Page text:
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Market Advisor: COOL Recordkeeping Now Necessary Part of Livestock Marketing

The USDA has issued an Interim Final Rule for the implementation of Country of Origin Labeling and is taking comments until Sept. 30.

By Tim Petry, Livestock Marketing Economist

NDSU Extension Service

Country of Origin Labeling (COOL) for retail packages of beef, chicken, goat, lamb and pork will become mandatory in the U.S. on Sept. 30. Beef, lamb and pork were included in the 2002 farm bill. Chicken and goat meat were added in the 2008 farm bill.

The U.S. Department of Agriculture has issued an Interim Final Rule for the implementation of COOL and is taking comments on the rule until Sept. 30. To view the rule or make or view comments, go to www.ams.usda.gov/COOL.

COOL applies to meat retailers and packers who supply meat to consumers. The rule does not apply specifically to livestock, but since retailers must maintain records that document the origin of meat products, livestock producers will be expected to provide country-of-origin documentation whenever livestock are sold.

On Aug. 26, a broad-based group of livestock and meat organizations developed several affidavit/declaration statements that can be used to verify the origin of animals as they move from farms and ranches through various production and marketing channels. The affidavits were presented by the industry groups to the USDA on Sept. 5. A printable version is available at www.beefusa.org/uDocs/countryoforiginaffidavit453.pdf.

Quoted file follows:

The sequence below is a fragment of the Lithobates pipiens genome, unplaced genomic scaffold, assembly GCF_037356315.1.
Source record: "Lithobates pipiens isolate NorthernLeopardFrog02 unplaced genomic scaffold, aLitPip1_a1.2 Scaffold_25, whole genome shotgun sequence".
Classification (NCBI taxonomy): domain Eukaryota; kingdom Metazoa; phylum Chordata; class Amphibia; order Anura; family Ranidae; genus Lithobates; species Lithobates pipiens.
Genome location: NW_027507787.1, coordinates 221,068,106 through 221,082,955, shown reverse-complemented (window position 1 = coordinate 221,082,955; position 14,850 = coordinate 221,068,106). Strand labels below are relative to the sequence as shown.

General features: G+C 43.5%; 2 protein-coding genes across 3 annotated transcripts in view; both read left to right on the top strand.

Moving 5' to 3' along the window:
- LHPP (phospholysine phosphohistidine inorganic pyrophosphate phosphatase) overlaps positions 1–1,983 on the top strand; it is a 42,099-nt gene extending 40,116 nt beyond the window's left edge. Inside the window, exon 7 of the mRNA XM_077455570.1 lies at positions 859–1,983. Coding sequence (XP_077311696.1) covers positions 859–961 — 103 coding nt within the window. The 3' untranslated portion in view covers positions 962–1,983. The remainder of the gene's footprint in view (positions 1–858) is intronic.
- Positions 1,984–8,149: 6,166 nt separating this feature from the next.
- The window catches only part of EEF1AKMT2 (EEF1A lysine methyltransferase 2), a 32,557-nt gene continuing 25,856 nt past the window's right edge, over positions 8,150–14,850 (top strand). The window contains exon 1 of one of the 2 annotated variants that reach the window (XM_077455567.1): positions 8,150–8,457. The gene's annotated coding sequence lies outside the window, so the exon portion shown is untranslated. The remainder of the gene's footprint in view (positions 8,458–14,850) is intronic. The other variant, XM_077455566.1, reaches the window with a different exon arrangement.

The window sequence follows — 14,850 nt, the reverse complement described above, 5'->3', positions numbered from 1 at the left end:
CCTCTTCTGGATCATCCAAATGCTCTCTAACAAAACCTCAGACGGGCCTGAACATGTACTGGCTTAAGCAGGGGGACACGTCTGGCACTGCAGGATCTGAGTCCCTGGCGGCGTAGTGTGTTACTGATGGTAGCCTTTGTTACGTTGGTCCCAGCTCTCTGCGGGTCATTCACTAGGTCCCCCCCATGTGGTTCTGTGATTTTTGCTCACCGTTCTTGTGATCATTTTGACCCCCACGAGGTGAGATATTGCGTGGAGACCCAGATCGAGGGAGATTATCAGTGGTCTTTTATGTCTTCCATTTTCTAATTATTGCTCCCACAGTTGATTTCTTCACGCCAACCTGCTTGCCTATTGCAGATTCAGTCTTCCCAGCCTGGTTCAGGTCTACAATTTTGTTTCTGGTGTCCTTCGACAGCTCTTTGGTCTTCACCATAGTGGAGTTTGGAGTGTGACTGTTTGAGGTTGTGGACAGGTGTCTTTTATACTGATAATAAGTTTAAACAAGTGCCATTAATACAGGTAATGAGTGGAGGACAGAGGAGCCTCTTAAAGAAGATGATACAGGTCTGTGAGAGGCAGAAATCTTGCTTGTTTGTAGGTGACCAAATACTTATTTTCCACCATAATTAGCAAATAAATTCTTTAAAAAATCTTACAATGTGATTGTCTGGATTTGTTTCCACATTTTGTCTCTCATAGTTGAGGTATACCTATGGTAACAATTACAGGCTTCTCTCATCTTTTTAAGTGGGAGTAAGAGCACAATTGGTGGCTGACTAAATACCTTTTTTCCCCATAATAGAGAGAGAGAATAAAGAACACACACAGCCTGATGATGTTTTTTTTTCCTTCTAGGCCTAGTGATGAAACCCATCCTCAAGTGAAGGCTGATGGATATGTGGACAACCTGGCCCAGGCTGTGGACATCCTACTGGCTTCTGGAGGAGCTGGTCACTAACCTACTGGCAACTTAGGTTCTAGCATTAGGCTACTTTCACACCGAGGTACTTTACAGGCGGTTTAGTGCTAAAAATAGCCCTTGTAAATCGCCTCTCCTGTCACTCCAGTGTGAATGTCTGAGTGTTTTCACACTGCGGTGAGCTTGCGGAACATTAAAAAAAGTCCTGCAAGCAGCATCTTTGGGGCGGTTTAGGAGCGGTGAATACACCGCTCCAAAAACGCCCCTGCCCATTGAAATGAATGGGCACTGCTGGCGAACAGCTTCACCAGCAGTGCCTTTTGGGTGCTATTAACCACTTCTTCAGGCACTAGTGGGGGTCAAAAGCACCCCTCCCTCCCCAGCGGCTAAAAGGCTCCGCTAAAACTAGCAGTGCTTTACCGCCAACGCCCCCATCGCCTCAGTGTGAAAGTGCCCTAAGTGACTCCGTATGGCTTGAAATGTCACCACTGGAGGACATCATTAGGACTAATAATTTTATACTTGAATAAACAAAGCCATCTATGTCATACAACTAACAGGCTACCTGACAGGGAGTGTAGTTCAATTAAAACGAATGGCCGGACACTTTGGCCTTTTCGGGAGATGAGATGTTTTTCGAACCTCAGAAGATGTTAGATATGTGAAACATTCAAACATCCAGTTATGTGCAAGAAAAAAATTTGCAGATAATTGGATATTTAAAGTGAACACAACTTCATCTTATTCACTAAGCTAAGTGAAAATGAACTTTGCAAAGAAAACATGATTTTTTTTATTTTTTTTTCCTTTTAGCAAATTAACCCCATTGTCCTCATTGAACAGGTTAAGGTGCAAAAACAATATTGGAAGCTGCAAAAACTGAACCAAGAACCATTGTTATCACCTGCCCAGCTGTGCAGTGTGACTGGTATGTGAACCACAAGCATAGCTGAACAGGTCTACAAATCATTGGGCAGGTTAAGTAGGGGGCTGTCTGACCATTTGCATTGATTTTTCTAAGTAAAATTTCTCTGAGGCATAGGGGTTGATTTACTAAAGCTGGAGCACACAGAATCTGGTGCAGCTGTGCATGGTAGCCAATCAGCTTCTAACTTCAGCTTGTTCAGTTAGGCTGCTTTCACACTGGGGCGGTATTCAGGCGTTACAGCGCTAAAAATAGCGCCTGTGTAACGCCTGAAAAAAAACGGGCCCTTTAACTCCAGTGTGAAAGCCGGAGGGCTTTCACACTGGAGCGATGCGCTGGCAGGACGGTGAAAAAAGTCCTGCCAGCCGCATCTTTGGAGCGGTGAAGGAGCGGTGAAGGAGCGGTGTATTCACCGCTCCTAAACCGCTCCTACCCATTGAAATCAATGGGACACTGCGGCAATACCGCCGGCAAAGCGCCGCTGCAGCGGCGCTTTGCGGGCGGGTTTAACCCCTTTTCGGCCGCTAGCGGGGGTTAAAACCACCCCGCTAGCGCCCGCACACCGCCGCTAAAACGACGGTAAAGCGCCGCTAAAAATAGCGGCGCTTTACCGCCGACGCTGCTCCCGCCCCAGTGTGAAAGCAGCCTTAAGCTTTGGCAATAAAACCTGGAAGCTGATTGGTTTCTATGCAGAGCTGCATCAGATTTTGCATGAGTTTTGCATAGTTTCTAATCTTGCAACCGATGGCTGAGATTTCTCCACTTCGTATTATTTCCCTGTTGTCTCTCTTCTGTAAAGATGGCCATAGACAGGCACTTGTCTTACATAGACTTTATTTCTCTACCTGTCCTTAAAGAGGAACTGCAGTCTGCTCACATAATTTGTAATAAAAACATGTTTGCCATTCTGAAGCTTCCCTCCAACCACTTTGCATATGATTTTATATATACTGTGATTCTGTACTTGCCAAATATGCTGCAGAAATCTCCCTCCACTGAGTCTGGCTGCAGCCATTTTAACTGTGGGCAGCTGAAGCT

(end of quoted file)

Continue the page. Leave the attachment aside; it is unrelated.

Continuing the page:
It is expected that these affidavits will receive widespread use in livestock marketing channels. However, producers should be aware that individual retailers, packers or markets may require paperwork specific to their business.

Livestock producers are urged to contact the market where they plan to sell livestock several weeks in advance to see what paperwork may be required.

Producers also will need to keep records that document the country of origin of livestock that they are selling. Language in the farm bill states that “records maintained in the normal conduct of business” is sufficient. Records, such as calving, farrowing or lambing books; sales receipts; health records; or purchase affidavits should be kept for at least one year after the livestock are sold. See the previously mentioned USDA Web site for specific examples of records that may apply.

Producers who participate in the National Animal Identification System (NAIS) are considered to have sufficient documentation of an animal’s origin. However, the farm bill prohibits the USDA from requiring mandatory participation in NAIS for COOL compliance.

In addition, USDA verification programs, such as the USDA Process Verified Program and the Quality Systems Assessment Program, that contain a source verification component also are considered acceptable for COOL compliance.

The interim rule states that all livestock present in the U.S. on or before July 15, 2008, and once present in the U.S. and remain continuously in the U.S., are considered of U.S. origin. Therefore, it is suggested that producers keep an inventory record of all animals in their possession on July 15.

Producers also should request a signed affidavit for all livestock that they purchase, even if it is only one breeding bull, for example.

Backgrounders and feedlots that commingle animals from multiple sources into larger lots that have the same origin, such as the U.S., may issue a single affidavit when the animals are sold. Of course, the appropriate records from the multiple sources must be kept.

Marketing livestock with accompanying records that satisfy COOL compliance is new to all livestock and meat marketing channels, so patience will be necessary during the next few months as details are finalized.


NDSU Agriculture Communication

Source:Tim Petry, (701) 231-7469, tim.petry@ndsu.edu
Editor:Rich Mattern, (701) 231-6136, richard.mattern@ndsu.edu
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